4. Wilcove, D. S., Rothstein, D., Dubow, J., Phillips, A.
& Losos, E. BioScience 48, 607–615 (1998).
5. Davis, M. A. Invasion Biology (Oxford Univ. Press,
6. Gardener, M. R., Cordell, S., Anderson, M. &
Tunnicliffe, R. D. Rangeland J. 32, 407–417 (2010).
7. Chew, M. K. J. Hist. Biol. 42, 231–266 (2009).
8. Stromberg, J. C., Chew, M. K., Nagler, P. L. &
Glenn, E. P. Rest. Ecol. 17, 177–186 (2009).
9. Aukema, J. E. et al. Bioscience 60, 886–897 (2010).
10. Gleditsch, J. M. & Carlo, T. J. Diversity Distrib. 17,
244–253 (2010).
Full author affiliations accompany this article online
Management of introduced species such as (left to right) tamarisks, pheasants, honeysuckle and zebra mussels should be based on rational, not emotive reasons.
154 | NATURE | VOL 474 | 9 JUNE 2011
© 2011 Macmillan Publishers Limited. All rights reserved
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... The implementation of transitional measures may be hindered by a reluctance to accept change or to further intervene in changing systems. For example, proposals to translocate species outside of their historical range to assist the species' survival in light of climate change (Hoegh-Guldberg et al., 2008), to value the contributions of populations outside of their "native range" toward preventing extinction (Wallach et al., 2020), or to value all species for their intrinsic and instrumental values regardless of their origin (Davis et al., 2011;Schlaepfer, 2018) are routinely opposed by researchers with static, nativist world-views (Cuthbert et al., 2020;Pauchard et al., 2018;Ricciardi & Simberloff, 2009). ...
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Usable space for northern bobwhite (Colinus virginianus) has been reduced across South Texas rangelands because of the spread of non-native, invasive grasses. A native grass, tanglehead (Heteropogon contortus), has also rapidly expanded its dominance in South Texas within the past 25 yr. It has formed high-density monocultures, similar to non-native grasses, which are associated with losses of herbaceous diversity and bare ground, both key components of bobwhite habitat. The objectives of our research were to 1) determine selection-avoidance of invasive grass cover by bobwhites and 2) determine effects of invasive grass cover on vegetation characteristics. We hypothesized the effects of tanglehead on bobwhite would be negative and similar to the effect of non-native grasses in the region. We recorded covey locations via helicopter surveys in December 2014 and 2015, with field measurements of bobwhite habitat at covey and random locations taken each spring. We measured grass and forb species richness, herbaceous vegetation height, woody-plant cover, tanglehead canopy cover, and non-native grass canopy cover at all covey detections and an equal number of random locations. We developed continuous selection ratios using Simple Saddlepoint Approximations to determine habitat selection by bobwhites. We also used quantile regression, at the 10th, 50th, and 90th quantiles, to determine relationships between invasive grass cover and vegetation factors. Bobwhites avoided areas of high canopy cover (> 20%) of all invasive grasses measured. We found negative relationships between native and non-native invasive grass cover and forb and grass species richness, as well as bare ground, and a positive relationship with herbaceous vegetation height at all quantiles modeled. Our results demonstrate the negative effects of increased tanglehead cover on native rangeland habitats, which aligns with similar non-native invasive grasses. Further expansion by tanglehead has the potential to significantly reduce usable space for bobwhites in South Texas.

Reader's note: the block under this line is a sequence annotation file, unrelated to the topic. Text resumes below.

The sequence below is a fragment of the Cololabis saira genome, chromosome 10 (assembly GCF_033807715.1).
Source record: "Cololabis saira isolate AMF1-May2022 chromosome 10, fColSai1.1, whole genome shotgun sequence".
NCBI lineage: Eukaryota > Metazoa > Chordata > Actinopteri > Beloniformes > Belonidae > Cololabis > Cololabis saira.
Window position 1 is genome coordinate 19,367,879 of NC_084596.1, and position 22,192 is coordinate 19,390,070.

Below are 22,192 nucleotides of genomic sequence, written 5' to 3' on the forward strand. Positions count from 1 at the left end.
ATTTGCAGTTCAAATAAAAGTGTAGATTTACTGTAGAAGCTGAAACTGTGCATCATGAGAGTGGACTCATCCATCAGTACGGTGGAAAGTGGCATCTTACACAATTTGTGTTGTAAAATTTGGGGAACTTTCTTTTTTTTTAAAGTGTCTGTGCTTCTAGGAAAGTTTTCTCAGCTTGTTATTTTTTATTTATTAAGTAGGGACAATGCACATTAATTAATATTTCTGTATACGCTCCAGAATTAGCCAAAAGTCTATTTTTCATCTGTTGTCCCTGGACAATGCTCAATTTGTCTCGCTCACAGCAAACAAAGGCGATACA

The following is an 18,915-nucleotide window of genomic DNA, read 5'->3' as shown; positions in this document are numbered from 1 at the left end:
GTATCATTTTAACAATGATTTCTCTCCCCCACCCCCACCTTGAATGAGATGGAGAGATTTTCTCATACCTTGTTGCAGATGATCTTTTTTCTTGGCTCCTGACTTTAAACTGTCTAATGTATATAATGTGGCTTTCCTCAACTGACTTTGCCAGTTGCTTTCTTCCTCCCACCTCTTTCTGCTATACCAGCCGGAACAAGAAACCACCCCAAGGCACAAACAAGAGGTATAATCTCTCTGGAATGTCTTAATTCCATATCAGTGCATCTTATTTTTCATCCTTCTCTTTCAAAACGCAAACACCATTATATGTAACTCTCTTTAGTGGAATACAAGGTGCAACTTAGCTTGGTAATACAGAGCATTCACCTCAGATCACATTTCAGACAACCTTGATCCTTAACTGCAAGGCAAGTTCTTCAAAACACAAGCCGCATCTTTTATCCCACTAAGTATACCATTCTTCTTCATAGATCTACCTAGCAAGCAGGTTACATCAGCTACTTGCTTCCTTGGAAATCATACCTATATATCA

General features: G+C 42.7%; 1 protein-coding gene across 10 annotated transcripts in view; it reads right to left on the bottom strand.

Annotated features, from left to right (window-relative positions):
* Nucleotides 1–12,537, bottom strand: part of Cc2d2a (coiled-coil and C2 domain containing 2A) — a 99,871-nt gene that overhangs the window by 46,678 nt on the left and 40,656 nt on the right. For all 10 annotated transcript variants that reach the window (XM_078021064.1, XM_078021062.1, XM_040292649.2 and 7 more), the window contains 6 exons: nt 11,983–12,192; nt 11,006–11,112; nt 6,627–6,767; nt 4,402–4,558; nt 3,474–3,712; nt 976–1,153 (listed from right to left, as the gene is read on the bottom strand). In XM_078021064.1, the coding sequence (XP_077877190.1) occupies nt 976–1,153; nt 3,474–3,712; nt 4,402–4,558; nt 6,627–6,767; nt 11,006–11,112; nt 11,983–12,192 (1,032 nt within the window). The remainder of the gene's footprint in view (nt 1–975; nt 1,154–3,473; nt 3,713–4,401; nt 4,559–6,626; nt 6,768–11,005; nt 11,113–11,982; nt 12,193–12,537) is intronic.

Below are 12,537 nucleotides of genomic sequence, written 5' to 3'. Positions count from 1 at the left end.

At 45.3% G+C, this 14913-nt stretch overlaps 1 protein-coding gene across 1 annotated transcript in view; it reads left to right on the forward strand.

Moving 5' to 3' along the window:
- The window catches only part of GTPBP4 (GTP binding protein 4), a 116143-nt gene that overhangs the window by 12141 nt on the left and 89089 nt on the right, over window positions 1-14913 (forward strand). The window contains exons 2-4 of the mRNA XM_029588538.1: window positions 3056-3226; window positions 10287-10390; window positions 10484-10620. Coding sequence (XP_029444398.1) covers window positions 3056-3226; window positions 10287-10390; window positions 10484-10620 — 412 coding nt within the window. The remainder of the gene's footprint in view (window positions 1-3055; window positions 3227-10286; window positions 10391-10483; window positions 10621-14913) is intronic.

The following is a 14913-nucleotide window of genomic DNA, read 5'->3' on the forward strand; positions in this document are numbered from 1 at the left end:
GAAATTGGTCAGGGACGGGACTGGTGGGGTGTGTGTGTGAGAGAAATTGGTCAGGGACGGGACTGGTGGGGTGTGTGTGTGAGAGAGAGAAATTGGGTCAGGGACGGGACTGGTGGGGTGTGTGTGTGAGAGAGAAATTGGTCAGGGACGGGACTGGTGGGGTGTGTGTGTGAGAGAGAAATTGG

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With the exception of climate change, biological invasions have probably received more attention during the past ten years than any other ecological topic. Written fifty years after the publication of Elton's pioneering monograph on the subject, Invasion Biology provides a comprehensive and up-to-date review of the science of biological invasions while also offering new insights and perspectives relating to the processes of introduction, establishment, and spread. The book connects science with application by describing the health, economic, and ecological impacts of invasive species as well as the variety of management strategies developed to mitigate harmful impacts. The author critically evaluates the approaches, findings, and controversies that have characterized invasion biology in recent years, and suggests a variety of future research directions. Carefully balanced to avoid distinct taxonomic, ecosystem, and geographic biases, the book addresses a wide range of invasive species (including proti